which involved immediately heavy expenditure for purchases (purposes) not contemplated by the terms of Union, in consideration of foregoing the limit of the time
for the completion of the railway.
I exceedingly regret that your Government have not replied to the proposals, or
apparently considered them. I beg, therefore, that you will now inform your
Ministers that the proposals are withdrawn.
To Lieutenant-Governor Trutch.
(Signed,)
A. Mackenzie.
Victoria, June 9th, 1874.
My Ministers request me to state, in reference to a telegram to me from Mr
.Mackenzie, dated yesterday, that it conveys the first direct information to this
Government (although such information was formally applied for by telegram to you
of 18th May) that the views on the railway question, contained in a letter from Mr.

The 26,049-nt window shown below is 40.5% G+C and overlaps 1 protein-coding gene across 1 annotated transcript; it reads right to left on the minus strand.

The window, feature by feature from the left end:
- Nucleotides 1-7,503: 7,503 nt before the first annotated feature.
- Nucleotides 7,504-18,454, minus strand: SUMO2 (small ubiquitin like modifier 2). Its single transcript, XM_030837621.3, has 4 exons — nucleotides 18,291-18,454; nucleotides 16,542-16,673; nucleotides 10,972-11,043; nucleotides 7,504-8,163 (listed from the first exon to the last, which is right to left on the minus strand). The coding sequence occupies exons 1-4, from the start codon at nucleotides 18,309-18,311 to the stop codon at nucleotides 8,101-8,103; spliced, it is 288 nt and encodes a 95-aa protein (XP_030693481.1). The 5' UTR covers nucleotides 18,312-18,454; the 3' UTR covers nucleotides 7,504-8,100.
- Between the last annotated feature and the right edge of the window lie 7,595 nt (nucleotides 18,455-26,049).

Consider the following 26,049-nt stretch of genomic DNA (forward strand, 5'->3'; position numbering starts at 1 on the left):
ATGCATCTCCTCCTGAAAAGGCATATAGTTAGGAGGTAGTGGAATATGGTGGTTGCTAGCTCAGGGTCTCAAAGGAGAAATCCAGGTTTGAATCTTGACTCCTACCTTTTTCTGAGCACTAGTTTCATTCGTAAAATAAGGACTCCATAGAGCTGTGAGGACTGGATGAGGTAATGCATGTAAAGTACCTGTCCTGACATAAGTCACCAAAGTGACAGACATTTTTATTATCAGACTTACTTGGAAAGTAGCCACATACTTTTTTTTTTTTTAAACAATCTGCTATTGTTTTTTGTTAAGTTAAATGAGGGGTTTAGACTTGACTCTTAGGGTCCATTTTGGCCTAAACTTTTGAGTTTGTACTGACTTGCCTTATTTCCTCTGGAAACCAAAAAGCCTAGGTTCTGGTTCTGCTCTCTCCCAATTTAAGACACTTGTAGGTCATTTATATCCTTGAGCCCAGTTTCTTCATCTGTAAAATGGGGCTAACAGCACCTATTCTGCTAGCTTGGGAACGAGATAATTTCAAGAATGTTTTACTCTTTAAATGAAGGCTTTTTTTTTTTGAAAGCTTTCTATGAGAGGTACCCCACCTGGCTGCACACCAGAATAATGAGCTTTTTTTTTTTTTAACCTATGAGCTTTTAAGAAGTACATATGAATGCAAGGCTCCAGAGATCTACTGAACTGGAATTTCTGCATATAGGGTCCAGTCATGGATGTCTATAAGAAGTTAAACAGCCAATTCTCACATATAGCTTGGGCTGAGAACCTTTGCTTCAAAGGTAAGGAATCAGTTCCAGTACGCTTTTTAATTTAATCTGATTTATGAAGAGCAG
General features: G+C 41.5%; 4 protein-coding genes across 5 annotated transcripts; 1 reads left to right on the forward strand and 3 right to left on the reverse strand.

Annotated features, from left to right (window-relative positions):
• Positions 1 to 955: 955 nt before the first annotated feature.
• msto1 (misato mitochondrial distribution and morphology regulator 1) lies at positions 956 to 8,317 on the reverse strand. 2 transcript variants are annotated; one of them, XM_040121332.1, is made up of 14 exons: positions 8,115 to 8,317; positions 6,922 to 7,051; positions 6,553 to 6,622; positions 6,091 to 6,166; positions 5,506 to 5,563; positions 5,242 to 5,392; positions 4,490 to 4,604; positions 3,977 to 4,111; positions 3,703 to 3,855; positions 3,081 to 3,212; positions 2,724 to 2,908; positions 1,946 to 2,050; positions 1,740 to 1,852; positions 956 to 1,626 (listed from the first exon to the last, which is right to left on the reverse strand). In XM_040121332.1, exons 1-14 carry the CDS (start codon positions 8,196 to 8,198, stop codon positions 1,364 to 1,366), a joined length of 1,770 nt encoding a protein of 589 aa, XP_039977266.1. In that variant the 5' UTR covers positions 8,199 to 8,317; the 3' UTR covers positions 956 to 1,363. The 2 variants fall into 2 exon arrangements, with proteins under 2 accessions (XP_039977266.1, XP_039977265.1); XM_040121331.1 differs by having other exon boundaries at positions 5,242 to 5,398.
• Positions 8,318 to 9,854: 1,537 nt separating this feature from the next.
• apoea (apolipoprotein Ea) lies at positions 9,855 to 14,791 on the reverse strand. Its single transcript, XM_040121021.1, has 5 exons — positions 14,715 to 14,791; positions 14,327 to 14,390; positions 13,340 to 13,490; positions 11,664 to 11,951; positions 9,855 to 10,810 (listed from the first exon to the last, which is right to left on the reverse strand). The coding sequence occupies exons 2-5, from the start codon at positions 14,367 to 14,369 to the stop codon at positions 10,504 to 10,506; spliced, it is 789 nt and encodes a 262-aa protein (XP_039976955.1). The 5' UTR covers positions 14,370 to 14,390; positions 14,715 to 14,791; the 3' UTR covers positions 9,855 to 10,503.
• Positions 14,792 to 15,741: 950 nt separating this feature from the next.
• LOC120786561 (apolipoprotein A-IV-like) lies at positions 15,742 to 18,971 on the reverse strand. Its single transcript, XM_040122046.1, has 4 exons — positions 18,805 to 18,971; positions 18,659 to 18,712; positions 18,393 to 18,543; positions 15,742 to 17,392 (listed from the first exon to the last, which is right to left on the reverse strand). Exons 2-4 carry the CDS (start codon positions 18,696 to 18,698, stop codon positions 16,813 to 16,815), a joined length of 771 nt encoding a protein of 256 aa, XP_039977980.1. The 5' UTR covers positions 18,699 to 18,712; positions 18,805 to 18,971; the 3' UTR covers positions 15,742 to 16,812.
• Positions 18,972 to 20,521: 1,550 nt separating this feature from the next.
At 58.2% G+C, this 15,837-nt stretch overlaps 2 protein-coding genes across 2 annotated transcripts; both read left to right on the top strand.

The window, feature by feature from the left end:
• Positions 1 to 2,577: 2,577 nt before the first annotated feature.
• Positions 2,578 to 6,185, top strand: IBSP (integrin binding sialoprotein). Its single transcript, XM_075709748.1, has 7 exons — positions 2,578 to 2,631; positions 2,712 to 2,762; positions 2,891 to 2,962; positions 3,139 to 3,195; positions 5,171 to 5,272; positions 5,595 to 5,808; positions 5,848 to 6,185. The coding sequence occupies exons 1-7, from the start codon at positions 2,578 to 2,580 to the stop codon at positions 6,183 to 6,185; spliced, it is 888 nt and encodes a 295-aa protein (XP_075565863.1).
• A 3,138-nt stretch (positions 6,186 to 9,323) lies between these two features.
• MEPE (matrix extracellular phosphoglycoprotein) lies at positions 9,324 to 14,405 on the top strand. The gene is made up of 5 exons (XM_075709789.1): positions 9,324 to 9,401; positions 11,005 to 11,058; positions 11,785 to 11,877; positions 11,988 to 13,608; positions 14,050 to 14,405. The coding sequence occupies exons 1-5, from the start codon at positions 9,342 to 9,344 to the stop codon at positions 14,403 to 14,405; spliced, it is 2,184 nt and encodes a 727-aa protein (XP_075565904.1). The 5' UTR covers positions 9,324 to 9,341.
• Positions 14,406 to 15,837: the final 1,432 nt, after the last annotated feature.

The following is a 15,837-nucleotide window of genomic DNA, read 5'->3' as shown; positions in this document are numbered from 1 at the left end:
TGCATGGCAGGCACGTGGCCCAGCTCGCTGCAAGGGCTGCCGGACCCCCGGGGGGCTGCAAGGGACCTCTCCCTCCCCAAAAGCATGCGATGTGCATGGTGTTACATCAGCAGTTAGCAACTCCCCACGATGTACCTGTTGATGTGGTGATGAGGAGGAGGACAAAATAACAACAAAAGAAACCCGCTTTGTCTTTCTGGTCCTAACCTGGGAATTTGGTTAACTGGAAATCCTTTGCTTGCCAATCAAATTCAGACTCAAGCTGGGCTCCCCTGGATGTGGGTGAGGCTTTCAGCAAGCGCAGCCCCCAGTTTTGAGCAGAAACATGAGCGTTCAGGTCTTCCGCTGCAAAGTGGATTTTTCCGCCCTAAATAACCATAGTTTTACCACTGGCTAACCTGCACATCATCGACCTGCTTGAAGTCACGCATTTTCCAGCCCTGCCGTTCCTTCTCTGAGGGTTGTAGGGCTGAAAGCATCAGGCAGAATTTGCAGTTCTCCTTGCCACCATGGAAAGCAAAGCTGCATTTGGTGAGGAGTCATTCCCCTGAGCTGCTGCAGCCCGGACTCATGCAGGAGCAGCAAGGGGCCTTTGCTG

Edgar to Mr. Walkem, were proposals to this Government from the Dominion
Government, and that they consider it remarkable that the only communication to
this Government which acknowledges such proposals authoritative should at the same
time withdraw them.
(Signed,) Joseph W. Trutch,
Lieutenant-Governor.
The Honorable R. W. Scott,
Secretary of State,.
Ottawa, Canada.
(No. 40.)
British Columbia,
Government House, 11th June, 1874.
Sir,—I have the honor to enclose for the consideration of Kis Excellency the
Minute of Ex. Govottior General a Minute of the Executive Council of this Province,
Council. representing that British Columbia is suffering great injury from the
failure by Canada to carry out the obligations of the 11th clause of the Terms of
Union, and that it is advisable in the interests of this Province that the case be laid